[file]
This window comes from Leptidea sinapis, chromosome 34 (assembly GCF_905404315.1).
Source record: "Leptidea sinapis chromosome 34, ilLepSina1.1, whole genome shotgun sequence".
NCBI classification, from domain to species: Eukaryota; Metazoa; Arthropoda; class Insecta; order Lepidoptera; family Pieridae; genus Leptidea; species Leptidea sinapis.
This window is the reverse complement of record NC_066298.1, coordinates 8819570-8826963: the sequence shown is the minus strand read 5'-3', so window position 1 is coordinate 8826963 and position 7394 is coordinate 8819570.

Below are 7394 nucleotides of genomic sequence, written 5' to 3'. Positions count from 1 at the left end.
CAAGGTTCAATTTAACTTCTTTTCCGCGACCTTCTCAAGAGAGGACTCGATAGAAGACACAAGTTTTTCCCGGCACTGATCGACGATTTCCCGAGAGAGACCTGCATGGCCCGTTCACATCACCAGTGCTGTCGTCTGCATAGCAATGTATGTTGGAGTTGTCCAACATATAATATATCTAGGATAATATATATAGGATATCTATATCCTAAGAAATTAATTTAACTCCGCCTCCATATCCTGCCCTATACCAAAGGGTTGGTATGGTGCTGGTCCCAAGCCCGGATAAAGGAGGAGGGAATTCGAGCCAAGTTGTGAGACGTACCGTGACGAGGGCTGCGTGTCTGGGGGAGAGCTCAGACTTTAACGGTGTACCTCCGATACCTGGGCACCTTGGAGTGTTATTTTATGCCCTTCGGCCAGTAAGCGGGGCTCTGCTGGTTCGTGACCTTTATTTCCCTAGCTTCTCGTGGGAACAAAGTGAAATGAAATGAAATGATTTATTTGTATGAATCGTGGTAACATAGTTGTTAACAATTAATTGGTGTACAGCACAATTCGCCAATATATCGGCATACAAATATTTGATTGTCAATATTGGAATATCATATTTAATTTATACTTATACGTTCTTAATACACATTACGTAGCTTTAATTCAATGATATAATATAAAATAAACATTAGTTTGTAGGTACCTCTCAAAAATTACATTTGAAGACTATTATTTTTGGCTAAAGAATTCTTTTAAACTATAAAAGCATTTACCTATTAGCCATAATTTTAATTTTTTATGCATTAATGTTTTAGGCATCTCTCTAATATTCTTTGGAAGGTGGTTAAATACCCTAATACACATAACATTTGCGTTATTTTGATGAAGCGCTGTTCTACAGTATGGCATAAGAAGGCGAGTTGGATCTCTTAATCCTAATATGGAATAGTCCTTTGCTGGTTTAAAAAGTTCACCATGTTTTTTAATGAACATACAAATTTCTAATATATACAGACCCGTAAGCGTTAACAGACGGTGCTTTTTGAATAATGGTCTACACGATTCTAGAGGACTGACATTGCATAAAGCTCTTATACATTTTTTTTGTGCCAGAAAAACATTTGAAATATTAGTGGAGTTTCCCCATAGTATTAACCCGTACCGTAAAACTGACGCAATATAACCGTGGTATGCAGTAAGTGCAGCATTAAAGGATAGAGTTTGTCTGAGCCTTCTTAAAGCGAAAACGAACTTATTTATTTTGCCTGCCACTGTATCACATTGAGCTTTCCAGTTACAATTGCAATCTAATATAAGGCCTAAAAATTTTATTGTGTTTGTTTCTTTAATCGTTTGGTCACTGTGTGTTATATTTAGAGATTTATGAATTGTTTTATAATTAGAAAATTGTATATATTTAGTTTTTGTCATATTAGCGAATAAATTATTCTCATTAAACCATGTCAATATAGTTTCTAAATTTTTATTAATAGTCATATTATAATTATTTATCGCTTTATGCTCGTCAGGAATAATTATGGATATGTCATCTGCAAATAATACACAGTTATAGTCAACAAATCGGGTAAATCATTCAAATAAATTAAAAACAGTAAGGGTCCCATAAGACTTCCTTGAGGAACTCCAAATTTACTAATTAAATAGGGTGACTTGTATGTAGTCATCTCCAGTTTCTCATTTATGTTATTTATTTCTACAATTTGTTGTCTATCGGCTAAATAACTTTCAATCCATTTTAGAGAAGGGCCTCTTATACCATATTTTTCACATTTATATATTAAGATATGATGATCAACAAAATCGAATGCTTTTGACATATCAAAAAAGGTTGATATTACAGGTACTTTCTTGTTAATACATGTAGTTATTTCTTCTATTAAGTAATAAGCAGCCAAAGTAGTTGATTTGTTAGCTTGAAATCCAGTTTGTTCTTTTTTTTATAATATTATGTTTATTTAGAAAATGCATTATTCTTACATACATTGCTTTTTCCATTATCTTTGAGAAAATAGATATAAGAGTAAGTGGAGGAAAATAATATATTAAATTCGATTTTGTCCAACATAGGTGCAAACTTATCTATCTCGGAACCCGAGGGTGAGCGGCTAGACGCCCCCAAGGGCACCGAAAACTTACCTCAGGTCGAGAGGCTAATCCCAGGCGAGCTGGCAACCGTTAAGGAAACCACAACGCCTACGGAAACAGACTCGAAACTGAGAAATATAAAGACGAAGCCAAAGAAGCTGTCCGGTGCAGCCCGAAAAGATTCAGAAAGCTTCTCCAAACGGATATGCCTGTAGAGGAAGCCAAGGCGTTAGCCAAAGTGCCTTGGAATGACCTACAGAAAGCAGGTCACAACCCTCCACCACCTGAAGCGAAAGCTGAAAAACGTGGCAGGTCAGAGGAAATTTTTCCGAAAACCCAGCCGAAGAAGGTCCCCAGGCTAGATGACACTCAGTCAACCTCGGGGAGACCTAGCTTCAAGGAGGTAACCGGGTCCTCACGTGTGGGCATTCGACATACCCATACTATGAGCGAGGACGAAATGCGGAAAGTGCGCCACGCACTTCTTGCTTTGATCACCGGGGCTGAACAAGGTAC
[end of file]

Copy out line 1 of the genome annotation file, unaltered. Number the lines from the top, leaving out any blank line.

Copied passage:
This window comes from Leptidea sinapis, chromosome 34 (assembly GCF_905404315.1).